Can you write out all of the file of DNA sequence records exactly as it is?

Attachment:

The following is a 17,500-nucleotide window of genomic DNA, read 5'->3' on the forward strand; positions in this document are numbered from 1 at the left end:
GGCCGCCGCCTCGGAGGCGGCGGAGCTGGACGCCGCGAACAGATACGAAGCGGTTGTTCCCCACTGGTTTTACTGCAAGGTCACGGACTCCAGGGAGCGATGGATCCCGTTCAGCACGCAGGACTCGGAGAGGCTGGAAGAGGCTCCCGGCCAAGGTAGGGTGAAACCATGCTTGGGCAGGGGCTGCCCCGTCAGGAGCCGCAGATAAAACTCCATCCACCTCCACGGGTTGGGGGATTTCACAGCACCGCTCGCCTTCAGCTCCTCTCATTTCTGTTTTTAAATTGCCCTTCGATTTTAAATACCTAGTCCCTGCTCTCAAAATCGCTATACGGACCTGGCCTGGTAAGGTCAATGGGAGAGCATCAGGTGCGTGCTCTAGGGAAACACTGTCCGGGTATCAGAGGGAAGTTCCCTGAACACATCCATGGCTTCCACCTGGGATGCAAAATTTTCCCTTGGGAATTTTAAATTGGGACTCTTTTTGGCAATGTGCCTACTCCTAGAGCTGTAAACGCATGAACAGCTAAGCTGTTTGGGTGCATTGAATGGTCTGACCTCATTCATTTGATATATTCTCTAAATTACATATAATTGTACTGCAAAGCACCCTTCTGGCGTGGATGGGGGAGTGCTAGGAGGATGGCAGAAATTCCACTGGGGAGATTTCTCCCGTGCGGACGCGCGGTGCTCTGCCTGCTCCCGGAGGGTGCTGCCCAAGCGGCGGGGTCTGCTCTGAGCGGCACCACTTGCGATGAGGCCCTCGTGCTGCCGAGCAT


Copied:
The following is a 17,500-nucleotide window of genomic DNA, read 5'->3' on the forward strand; positions in this document are numbered from 1 at the left end:
GGCCGCCGCCTCGGAGGCGGCGGAGCTGGACGCCGCGAACAGATACGAAGCGGTTGTTCCCCACTGGTTTTACTGCAAGGTCACGGACTCCAGGGAGCGATGGATCCCGTTCAGCACGCAGGACTCGGAGAGGCTGGAAGAGGCTCCCGGCCAAGGTAGGGTGAAACCATGCTTGGGCAGGGGCTGCCCCGTCAGGAGCCGCAGATAAAACTCCATCCACCTCCACGGGTTGGGGGATTTCACAGCACCGCTCGCCTTCAGCTCCTCTCATTTCTGTTTTTAAATTGCCCTTCGATTTTAAATACCTAGTCCCTGCTCTCAAAATCGCTATACGGACCTGGCCTGGTAAGGTCAATGGGAGAGCATCAGGTGCGTGCTCTAGGGAAACACTGTCCGGGTATCAGAGGGAAGTTCCCTGAACACATCCATGGCTTCCACCTGGGATGCAAAATTTTCCCTTGGGAATTTTAAATTGGGACTCTTTTTGGCAATGTGCCTACTCCTAGAGCTGTAAACGCATGAACAGCTAAGCTGTTTGGGTGCATTGAATGGTCTGACCTCATTCATTTGATATATTCTCTAAATTACATATAATTGTACTGCAAAGCACCCTTCTGGCGTGGATGGGGGAGTGCTAGGAGGATGGCAGAAATTCCACTGGGGAGATTTCTCCCGTGCGGACGCGCGGTGCTCTGCCTGCTCCCGGAGGGTGCTGCCCAAGCGGCGGGGTCTGCTCTGAGCGGCACCACTTGCGATGAGGCCCTCGTGCTGCCGAGCAT